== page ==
Lawmaker says it’s ‘unfair’ for Olympus to profit from superbug outbreaks

Lawmaker asks scope maker to donate devices
Reusable medical scopes are at the center of recent superbug outbreaks at U.S. hospitals.
(Liz Martin / The Gazette)

A federal lawmaker said it’s wrong for device-maker Olympus Corp. to profit from recent superbug outbreaks as hospitals buy more of the company’s scopes in response.

Monday, U.S. Rep. Ted Lieu (D-Los Angeles) asked the company to donate scopes to hospitals or forgo profits from the sale of additional devices.

“It seems fundamentally unfair for Olympus to be selling more duodenoscopes to these same hospitals as a result of the design problems created by Olympus in the first place,” Lieu said in a letter sent Monday to the company.

The spread of lethal bacterial infections from contaminated scopes has forced many hospitals nationwide to adopt new cleaning procedures for these reusable medical instruments to ensure patient safety.


But those extra measures, such as sending out these duodenoscopes for gas sterilization or quarantining them for 48 hours for additional testing, have prompted some hospitals to buy more scopes in order to have ample equipment.

Lieu asked Olympus to give scopes to hospitals that adopt alternative cleaning methods or provide devices at cost “as a show of good faith that the company is trying to remedy the situation.”

A spokesman for Olympus said the company is “carefully reviewing” Lieu’s letter.

“As a medical device manufacturer, Olympus continuously strives to improve our products for safe and effective use and we look forward to any engagement toward that goal,” spokesman Mark Miller said in a statement.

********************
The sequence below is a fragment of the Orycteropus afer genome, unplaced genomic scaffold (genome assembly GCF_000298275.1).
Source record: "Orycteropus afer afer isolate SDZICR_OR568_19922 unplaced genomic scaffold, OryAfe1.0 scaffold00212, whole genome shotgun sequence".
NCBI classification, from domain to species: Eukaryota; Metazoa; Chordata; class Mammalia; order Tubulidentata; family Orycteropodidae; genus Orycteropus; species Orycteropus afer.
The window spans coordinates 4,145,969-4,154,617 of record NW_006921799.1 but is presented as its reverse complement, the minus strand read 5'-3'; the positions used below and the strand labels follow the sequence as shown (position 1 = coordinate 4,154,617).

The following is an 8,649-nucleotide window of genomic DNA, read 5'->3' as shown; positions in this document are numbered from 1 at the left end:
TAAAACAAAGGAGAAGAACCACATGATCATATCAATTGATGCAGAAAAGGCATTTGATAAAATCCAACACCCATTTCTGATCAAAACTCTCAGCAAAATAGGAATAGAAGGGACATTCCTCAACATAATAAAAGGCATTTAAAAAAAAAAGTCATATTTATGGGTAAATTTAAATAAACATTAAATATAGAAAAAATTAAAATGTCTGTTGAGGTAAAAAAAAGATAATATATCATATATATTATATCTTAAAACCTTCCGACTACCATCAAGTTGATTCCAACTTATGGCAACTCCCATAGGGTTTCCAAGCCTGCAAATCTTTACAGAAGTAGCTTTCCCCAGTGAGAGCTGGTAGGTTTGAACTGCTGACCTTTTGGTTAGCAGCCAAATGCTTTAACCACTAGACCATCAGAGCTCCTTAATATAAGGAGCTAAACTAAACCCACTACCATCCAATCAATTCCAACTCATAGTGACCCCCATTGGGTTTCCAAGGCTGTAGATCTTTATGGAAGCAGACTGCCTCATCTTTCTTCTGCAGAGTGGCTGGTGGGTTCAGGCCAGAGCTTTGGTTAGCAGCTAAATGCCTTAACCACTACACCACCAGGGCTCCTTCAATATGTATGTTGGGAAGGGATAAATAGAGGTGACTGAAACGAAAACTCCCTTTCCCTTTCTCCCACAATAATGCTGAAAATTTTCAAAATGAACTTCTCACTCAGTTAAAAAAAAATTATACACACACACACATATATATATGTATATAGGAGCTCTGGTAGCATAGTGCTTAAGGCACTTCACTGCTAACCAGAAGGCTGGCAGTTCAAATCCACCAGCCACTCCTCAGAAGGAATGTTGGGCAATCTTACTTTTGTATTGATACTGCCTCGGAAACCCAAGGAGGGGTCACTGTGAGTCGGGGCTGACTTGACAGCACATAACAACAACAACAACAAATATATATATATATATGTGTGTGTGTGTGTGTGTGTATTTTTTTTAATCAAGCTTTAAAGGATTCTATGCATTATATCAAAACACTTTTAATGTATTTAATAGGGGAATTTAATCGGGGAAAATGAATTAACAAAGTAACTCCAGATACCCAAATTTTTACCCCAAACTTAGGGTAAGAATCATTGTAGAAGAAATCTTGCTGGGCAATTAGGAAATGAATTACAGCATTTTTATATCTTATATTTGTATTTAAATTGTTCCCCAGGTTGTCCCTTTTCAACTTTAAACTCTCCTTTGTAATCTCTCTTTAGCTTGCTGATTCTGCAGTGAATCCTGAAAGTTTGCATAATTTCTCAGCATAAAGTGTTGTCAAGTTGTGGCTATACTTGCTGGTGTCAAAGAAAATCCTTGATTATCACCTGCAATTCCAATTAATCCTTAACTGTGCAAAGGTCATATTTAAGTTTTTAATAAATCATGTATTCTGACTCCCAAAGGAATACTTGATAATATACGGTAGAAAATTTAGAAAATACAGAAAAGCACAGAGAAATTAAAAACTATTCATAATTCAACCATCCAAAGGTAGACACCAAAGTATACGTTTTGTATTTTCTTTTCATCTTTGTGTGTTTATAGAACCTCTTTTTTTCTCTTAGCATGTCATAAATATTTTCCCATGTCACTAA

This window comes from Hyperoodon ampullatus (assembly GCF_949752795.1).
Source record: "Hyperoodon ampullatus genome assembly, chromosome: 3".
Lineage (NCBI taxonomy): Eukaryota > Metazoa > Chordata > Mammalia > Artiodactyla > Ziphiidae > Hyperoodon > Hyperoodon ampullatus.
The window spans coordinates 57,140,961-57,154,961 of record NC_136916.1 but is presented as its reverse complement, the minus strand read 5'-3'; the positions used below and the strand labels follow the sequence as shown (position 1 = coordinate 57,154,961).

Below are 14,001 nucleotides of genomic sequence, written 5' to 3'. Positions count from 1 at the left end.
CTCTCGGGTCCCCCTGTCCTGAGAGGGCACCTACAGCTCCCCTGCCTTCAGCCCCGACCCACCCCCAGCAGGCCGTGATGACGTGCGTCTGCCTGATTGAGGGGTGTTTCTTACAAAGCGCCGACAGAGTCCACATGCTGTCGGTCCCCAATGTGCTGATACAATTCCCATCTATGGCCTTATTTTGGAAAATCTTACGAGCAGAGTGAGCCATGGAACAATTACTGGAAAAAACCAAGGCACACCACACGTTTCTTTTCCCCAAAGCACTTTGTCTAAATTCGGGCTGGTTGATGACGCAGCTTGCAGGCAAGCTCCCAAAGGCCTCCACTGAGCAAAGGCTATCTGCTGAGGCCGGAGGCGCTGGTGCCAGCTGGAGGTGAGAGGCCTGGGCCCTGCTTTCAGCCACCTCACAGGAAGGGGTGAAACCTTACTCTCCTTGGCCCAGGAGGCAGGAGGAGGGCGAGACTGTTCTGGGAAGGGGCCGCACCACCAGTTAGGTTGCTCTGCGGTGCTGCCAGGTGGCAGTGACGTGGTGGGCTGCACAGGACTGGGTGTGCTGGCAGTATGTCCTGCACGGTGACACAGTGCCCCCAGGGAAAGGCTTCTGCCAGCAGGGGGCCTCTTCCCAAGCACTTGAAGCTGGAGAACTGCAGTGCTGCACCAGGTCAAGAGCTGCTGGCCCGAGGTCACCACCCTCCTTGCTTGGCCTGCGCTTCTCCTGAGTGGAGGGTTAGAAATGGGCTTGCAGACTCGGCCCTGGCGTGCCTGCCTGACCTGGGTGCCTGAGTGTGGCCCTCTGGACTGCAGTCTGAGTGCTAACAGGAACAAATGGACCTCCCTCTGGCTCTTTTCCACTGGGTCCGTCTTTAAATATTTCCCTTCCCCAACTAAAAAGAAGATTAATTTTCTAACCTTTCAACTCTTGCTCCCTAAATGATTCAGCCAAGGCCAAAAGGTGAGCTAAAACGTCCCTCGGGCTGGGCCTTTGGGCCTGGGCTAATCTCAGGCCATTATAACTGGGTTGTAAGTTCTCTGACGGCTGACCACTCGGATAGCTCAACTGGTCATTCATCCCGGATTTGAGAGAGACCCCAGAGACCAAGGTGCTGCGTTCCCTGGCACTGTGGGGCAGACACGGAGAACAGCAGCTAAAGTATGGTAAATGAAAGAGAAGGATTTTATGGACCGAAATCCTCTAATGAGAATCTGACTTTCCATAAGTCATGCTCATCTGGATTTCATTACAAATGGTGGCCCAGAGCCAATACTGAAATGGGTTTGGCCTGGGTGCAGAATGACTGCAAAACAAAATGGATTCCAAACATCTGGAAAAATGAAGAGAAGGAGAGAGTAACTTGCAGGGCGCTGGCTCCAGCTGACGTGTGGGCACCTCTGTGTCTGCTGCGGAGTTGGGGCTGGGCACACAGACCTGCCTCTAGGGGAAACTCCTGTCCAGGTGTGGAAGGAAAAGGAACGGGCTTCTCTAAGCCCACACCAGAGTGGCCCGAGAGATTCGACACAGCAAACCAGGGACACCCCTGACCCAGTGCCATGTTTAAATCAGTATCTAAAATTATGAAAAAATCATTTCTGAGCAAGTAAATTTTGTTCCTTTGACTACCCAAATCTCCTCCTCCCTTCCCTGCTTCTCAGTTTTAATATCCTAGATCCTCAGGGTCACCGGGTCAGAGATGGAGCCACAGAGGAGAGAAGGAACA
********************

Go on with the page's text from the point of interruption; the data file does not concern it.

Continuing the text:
Olympus has about 70% of the global market for gastrointestinal endoscopes. Two other firms, Pentax Medical and Fujifilm, also make duodenoscopes.

In his letter, Lieu also sought additional information from Olympus about its plans for a scope redesign and when did it first learn that its devices were causing infections.

Last month, the Food and Drug Administration warned medical providers that the duodenoscopes may not be free of bacteria even if they follow the manufacturers’ cleaning instructions. Bacteria can become trapped in tiny crevices near the tip of the devices.

In Los Angeles, outbreaks from contaminated Olympus scopes have occurred at UCLA’s Ronald Reagan Medical Center and Cedars-Sinai hospital involving the superbug CRE.

At UCLA, seven patients were infected, including two who died, and 179 more were exposed. Cedars reported four patients were sickened and 67 others may have been exposed.

Lieu was among 10 members of Congress -- six Democrats and four Republicans -- who sent a letter to the FDA this month with a long list of questions about the agency’s response to the outbreaks.

Likewise, U.S. Sen. Patty Murray (D-Wash.) sent a second letter to the FDA last week, seeking more information about the agency’s handling of the matter.

“As we have seen, insufficient cleaning procedures can create huge risks and cost lives,” Murray said. “We cannot afford to be complacent regarding the danger that CRE infections, or other superbugs, pose.”


Olympus has also come under criticism for selling a redesign of its TJF-Q180V duodenoscope without the necessary government approval since 2010.

Olympus has said the company didn’t believe further regulatory approval was necessary. At the FDA’s request, the company subsequently filed for approval, which is pending.

Twitter: @chadterhune

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